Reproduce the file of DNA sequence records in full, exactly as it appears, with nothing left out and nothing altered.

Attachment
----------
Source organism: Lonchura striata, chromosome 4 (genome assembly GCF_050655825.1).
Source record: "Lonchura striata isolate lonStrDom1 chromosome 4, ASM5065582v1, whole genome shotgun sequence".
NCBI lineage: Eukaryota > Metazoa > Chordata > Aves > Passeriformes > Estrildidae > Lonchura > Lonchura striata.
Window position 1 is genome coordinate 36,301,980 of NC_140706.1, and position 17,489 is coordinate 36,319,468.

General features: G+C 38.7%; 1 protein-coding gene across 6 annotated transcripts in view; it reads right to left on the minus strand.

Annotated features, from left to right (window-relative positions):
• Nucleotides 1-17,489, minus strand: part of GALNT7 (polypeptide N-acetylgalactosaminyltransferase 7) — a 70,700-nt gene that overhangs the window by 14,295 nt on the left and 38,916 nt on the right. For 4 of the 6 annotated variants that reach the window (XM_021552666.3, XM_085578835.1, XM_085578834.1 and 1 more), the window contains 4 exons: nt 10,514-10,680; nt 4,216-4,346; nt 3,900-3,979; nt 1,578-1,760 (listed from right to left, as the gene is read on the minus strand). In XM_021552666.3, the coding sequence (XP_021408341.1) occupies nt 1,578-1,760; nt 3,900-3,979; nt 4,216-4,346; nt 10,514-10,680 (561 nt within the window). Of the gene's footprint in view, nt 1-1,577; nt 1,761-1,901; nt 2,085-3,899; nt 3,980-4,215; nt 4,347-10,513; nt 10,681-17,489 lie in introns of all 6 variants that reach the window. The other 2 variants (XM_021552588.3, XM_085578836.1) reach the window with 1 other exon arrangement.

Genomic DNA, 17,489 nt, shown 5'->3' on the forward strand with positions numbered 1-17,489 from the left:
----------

Source organism: Lonchura striata, chromosome 4 (genome assembly GCF_050655825.1).
Source record: "Lonchura striata isolate lonStrDom1 chromosome 4, ASM5065582v1, whole genome shotgun sequence".
NCBI lineage: Eukaryota > Metazoa > Chordata > Aves > Passeriformes > Estrildidae > Lonchura > Lonchura striata.
Window position 1 is genome coordinate 36,301,980 of NC_140706.1, and position 17,489 is coordinate 36,319,468.

General features: G+C 38.7%; 1 protein-coding gene across 6 annotated transcripts in view; it reads right to left on the minus strand.

Annotated features, from left to right (window-relative positions):
• Nucleotides 1-17,489, minus strand: part of GALNT7 (polypeptide N-acetylgalactosaminyltransferase 7) — a 70,700-nt gene that overhangs the window by 14,295 nt on the left and 38,916 nt on the right. For 4 of the 6 annotated variants that reach the window (XM_021552666.3, XM_085578835.1, XM_085578834.1 and 1 more), the window contains 4 exons: nt 10,514-10,680; nt 4,216-4,346; nt 3,900-3,979; nt 1,578-1,760 (listed from right to left, as the gene is read on the minus strand). In XM_021552666.3, the coding sequence (XP_021408341.1) occupies nt 1,578-1,760; nt 3,900-3,979; nt 4,216-4,346; nt 10,514-10,680 (561 nt within the window). Of the gene's footprint in view, nt 1-1,577; nt 1,761-1,901; nt 2,085-3,899; nt 3,980-4,215; nt 4,347-10,513; nt 10,681-17,489 lie in introns of all 6 variants that reach the window. The other 2 variants (XM_021552588.3, XM_085578836.1) reach the window with 1 other exon arrangement.

Genomic DNA, 17,489 nt, shown 5'->3' on the forward strand with positions numbered 1-17,489 from the left: